Prototype of an energy-efficient picoprojector that could be embedded in a smartphone or tablet device, next to a U.S. quarter coin.

A new type of polarization converter could make digital projectors and display systems, including “picoprojectors” for handheld devices, a lot more energy-efficient.
Researchers at North Carolina State University (NCSU) and ImagineOptix Corp. (Raleigh, N.C., U.S.A.) invented the conversion device, which consists of a liquid-crystal polarization grating and a louvered wave plate (Appl. Opt. 51, 4852). The team used the device in a prototype picoprojector, which realized nearly 90 percent efficiency in the conversion of unpolarized to polarized light.
The light sources behind most of today’s liquid-crystal displays and projectors emit unpolarized light. Traditional polarizers absorb or redirect photons at unwanted polarization angles, which wastes up to half of the light from the source.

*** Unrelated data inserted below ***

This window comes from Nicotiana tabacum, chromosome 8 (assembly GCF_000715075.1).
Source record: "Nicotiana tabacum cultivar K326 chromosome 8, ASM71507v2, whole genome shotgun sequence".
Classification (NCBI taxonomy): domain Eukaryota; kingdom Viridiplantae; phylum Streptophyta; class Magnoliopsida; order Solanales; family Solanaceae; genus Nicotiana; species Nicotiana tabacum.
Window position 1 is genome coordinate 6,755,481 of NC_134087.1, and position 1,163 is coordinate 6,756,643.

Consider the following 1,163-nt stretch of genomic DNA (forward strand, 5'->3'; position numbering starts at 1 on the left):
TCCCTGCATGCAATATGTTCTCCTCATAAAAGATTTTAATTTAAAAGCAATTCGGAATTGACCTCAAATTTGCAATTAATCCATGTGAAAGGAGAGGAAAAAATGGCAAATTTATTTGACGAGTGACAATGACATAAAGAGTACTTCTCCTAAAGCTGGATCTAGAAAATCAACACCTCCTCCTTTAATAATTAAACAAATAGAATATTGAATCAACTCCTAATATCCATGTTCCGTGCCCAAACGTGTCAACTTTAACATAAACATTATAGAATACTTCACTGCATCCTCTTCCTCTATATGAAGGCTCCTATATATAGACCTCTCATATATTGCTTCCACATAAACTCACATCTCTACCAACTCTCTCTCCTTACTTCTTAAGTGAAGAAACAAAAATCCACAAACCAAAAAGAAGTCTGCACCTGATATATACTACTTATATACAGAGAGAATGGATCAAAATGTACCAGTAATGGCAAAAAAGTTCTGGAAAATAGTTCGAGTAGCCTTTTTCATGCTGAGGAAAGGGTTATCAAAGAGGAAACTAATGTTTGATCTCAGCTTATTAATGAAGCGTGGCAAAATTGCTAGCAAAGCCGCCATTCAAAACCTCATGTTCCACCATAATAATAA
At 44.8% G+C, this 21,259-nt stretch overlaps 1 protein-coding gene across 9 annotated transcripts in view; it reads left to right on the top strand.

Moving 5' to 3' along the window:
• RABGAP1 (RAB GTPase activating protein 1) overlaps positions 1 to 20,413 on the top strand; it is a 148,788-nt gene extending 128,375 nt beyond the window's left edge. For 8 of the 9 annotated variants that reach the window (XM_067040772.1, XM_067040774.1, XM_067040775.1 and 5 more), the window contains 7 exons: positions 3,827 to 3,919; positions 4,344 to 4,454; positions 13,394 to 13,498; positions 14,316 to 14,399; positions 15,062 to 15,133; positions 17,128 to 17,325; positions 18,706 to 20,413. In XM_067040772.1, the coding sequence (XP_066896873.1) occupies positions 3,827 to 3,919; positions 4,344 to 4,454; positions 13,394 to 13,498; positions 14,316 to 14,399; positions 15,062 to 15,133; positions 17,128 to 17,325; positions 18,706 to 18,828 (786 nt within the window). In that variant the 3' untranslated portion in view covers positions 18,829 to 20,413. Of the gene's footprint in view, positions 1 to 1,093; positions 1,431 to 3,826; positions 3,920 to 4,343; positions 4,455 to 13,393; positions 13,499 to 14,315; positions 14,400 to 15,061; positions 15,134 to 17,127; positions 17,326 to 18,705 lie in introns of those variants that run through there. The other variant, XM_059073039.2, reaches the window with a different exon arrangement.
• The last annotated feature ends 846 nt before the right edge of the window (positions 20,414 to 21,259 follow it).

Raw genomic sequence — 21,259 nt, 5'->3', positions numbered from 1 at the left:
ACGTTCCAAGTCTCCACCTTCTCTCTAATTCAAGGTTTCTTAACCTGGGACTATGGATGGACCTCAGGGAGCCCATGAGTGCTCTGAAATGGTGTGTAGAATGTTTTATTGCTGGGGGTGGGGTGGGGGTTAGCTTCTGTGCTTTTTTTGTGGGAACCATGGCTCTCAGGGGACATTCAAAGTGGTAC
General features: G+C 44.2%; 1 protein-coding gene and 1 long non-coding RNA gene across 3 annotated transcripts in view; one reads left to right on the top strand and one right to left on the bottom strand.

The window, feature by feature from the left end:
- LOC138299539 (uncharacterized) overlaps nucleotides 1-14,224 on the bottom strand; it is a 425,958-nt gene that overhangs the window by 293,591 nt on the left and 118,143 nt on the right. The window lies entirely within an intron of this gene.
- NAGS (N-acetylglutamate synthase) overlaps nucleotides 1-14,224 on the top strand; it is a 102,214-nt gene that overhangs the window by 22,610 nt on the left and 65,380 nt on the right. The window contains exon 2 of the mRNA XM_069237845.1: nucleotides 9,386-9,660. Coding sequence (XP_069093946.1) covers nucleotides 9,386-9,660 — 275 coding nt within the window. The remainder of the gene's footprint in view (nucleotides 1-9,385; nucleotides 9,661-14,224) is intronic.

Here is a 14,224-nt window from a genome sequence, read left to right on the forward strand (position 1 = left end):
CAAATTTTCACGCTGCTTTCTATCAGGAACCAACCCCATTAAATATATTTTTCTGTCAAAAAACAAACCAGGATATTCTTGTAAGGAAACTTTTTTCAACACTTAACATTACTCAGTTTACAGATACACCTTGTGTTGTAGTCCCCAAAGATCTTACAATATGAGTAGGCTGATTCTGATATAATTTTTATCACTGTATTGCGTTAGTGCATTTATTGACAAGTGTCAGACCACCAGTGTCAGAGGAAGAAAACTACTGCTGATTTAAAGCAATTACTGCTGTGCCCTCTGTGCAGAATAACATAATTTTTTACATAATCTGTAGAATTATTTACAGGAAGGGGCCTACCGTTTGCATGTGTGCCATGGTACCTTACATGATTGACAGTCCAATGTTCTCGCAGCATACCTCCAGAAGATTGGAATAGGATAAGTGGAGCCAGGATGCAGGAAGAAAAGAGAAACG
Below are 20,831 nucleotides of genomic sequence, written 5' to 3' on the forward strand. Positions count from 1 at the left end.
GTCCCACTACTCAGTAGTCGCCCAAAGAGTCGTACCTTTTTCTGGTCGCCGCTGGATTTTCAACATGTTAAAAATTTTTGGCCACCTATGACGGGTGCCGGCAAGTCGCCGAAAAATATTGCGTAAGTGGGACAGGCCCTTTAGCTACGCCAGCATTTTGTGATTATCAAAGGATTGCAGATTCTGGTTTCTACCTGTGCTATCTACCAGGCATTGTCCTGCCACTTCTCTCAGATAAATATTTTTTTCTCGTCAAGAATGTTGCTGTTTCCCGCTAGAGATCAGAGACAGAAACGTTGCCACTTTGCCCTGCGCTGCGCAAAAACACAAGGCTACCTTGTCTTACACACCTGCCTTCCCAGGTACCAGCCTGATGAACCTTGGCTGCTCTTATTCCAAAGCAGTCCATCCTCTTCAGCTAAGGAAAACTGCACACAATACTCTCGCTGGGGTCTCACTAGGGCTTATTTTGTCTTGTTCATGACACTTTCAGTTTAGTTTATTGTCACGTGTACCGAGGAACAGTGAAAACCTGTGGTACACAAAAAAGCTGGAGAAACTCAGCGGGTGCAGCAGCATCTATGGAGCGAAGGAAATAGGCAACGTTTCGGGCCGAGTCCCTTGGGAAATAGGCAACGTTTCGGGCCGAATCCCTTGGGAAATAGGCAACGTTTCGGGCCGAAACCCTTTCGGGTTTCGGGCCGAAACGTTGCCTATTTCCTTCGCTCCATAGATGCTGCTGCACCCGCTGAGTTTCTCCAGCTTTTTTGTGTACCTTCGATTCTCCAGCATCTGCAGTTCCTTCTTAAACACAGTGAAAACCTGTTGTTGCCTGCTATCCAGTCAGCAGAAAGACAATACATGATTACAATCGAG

Michael Escuti, associate professor of electrical and computer engineering at NCSU, and his colleagues developed a monolithic device of a liquid-crystal polarization grating, which produces orthogonally circularly polarized beams, and a louvered wave plate sandwiched between two microlens arrays. The louvers in the wave plate act as tiny quarter-wave plates that convert the beams from the grating to the same linear polarization. These components are laminated together to eliminate surface-air interfaces between them and to keep the tiny components aligned.
The researchers tested the converter with a broadband source of unpolarized white light. Over most of the visible range, the device demonstrated that it could polarize about 90 percent of the light within a divergence angle of 7 degrees—a substantially higher fraction than conventional polarizing beam splitters.
To demonstrate the efficiency of the polarization converter, Escuti’s team incorporated it into a prototype picoprojector with a volume of 6.3 cm3. The group’s projector had an overall efficacy of 12 lumens per watt, an overall brightness of 10 lumens and a contrast ratio of 200:1. The specifications compare favorably with those from a tiny projector in a commercially available camcorder.